Summary | Torn Achilles tendon


The Achilles tendon rupture (Achilles tendon rupture) is usually a sudden severing of the Achilles tendon. Only rarely does the Achilles tendon rupture occur with advance notice, for example through Achilles tendon pain or irritation. Consequently, people who are active in sports are more often affected by a rupture of the Achilles tendon than average.

An accumulation is found in sporty active men between the ages of 30 and 50 years. The rupture of the Achilles tendon is usually not to be overheard. Patients speak of a loud bang or a whiplash, usually associated with stabbing pain.

Since the Achilles tendon is indispensable for normal human gait, it must be ensured that the patient is treated professionally as soon as possible. In principle, with regard to therapeutic measures, a distinction is made between surgical therapy and conservative therapy, whereby both forms of therapy have their justification. Nevertheless, it can be said that younger patients are in principle more likely to benefit from surgical therapy, since the probability of stress (sport and work) is significantly increased in younger patients.

In older patients, on the other hand, conservative therapy predominates for Achilles tendon rupture. Studies have also shown that Anglo-American countries tend to use conservative therapy measures. In the context of surgical therapy, a distinction is made between various forms of surgery, which will be discussed in more detail in the therapy (see above).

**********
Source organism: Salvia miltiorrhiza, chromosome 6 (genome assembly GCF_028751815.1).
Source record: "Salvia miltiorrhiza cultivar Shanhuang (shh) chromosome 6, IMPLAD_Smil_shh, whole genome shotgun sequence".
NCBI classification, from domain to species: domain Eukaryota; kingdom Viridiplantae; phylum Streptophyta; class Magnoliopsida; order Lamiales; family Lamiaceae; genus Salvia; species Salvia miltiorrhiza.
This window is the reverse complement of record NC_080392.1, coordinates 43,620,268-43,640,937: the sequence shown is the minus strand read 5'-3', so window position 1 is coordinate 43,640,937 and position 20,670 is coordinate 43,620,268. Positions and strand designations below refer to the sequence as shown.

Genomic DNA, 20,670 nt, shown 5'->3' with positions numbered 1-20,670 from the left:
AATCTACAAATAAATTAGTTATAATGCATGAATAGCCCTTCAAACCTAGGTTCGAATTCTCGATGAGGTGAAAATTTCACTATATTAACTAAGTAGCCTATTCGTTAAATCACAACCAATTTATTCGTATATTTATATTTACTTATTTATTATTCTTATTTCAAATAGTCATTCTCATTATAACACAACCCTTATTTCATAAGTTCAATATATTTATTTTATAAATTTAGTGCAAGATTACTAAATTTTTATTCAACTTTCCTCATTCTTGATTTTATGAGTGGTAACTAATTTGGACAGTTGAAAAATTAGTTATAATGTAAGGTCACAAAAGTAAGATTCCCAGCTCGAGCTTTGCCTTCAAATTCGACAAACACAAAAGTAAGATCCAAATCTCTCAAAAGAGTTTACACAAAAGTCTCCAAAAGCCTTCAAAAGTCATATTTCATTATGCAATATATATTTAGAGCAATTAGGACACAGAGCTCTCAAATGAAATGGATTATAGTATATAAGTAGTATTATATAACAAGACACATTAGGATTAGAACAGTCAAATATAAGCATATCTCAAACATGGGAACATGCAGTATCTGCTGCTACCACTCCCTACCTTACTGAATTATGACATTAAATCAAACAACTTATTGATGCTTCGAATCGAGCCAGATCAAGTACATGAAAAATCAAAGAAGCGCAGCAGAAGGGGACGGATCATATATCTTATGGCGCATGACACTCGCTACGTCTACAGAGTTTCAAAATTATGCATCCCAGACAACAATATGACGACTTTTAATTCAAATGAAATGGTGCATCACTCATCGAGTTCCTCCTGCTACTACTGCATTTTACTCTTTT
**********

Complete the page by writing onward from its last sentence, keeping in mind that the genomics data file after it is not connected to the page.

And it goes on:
Which measure is taken depends, among other things, on the age of the rupture or the type and nature of the tear. In both forms of therapy a duration of about 12 to 16 weeks must be estimated. The duration of immobilization is about 6 weeks.

Immobilization is carried out in the first 4 weeks in the pointed foot position, whereby the degree of the pointed foot position varies. As a rule, the pointed foot position is 30 to 40° in the first two weeks and is then reduced to 10 to 20° in the third to fourth week. At the end of the immobilization, the lower leg walking cast is then made in a plantigran (= 0°) foot position.

The load possibilities increase successively in this three-stage immobilization. This will be discussed in detail during the therapy (see below). In particular after intensive rehabilitation measures, one can assume that the patient will almost completely regain his or her accustomed performance capacity. Across Germany, approximately 16,000 Achilles tendon tears and tears occur annually.